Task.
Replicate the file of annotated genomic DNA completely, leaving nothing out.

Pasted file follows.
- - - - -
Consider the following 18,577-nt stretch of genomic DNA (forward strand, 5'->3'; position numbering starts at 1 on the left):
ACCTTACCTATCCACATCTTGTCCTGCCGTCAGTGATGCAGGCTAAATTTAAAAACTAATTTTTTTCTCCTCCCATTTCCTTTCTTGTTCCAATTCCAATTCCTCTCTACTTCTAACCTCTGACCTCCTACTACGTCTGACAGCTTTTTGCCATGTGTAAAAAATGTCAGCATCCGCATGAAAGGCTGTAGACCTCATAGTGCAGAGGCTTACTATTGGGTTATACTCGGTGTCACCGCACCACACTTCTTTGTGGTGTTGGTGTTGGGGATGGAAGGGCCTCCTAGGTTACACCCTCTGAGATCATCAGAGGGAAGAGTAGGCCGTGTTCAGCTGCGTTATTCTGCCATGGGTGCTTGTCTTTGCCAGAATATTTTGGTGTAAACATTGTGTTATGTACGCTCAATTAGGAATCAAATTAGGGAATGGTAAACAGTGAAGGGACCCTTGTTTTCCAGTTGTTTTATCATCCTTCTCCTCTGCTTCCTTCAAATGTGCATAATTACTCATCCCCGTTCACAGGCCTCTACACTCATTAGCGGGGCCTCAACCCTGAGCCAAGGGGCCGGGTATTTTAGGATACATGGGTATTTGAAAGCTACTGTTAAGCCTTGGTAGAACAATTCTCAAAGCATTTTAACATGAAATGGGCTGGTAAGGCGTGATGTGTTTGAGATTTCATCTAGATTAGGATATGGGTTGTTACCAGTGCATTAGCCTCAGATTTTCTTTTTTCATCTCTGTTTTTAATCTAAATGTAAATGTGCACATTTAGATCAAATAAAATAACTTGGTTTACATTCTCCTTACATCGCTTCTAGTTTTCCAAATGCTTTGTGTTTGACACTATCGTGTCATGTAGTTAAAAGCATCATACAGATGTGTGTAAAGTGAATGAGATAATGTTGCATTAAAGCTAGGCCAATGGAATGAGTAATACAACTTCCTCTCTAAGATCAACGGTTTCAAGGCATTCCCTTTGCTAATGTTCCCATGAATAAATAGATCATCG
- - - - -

Consider the following 18,577-nt stretch of genomic DNA (forward strand, 5'->3'; position numbering starts at 1 on the left):
ACCTTACCTATCCACATCTTGTCCTGCCGTCAGTGATGCAGGCTAAATTTAAAAACTAATTTTTTTCTCCTCCCATTTCCTTTCTTGTTCCAATTCCAATTCCTCTCTACTTCTAACCTCTGACCTCCTACTACGTCTGACAGCTTTTTGCCATGTGTAAAAAATGTCAGCATCCGCATGAAAGGCTGTAGACCTCATAGTGCAGAGGCTTACTATTGGGTTATACTCGGTGTCACCGCACCACACTTCTTTGTGGTGTTGGTGTTGGGGATGGAAGGGCCTCCTAGGTTACACCCTCTGAGATCATCAGAGGGAAGAGTAGGCCGTGTTCAGCTGCGTTATTCTGCCATGGGTGCTTGTCTTTGCCAGAATATTTTGGTGTAAACATTGTGTTATGTACGCTCAATTAGGAATCAAATTAGGGAATGGTAAACAGTGAAGGGACCCTTGTTTTCCAGTTGTTTTATCATCCTTCTCCTCTGCTTCCTTCAAATGTGCATAATTACTCATCCCCGTTCACAGGCCTCTACACTCATTAGCGGGGCCTCAACCCTGAGCCAAGGGGCCGGGTATTTTAGGATACATGGGTATTTGAAAGCTACTGTTAAGCCTTGGTAGAACAATTCTCAAAGCATTTTAACATGAAATGGGCTGGTAAGGCGTGATGTGTTTGAGATTTCATCTAGATTAGGATATGGGTTGTTACCAGTGCATTAGCCTCAGATTTTCTTTTTTCATCTCTGTTTTTAATCTAAATGTAAATGTGCACATTTAGATCAAATAAAATAACTTGGTTTACATTCTCCTTACATCGCTTCTAGTTTTCCAAATGCTTTGTGTTTGACACTATCGTGTCATGTAGTTAAAAGCATCATACAGATGTGTGTAAAGTGAATGAGATAATGTTGCATTAAAGCTAGGCCAATGGAATGAGTAATACAACTTCCTCTCTAAGATCAACGGTTTCAAGGCATTCCCTTTGCTAATGTTCCCATGAATAAATAGATCATCG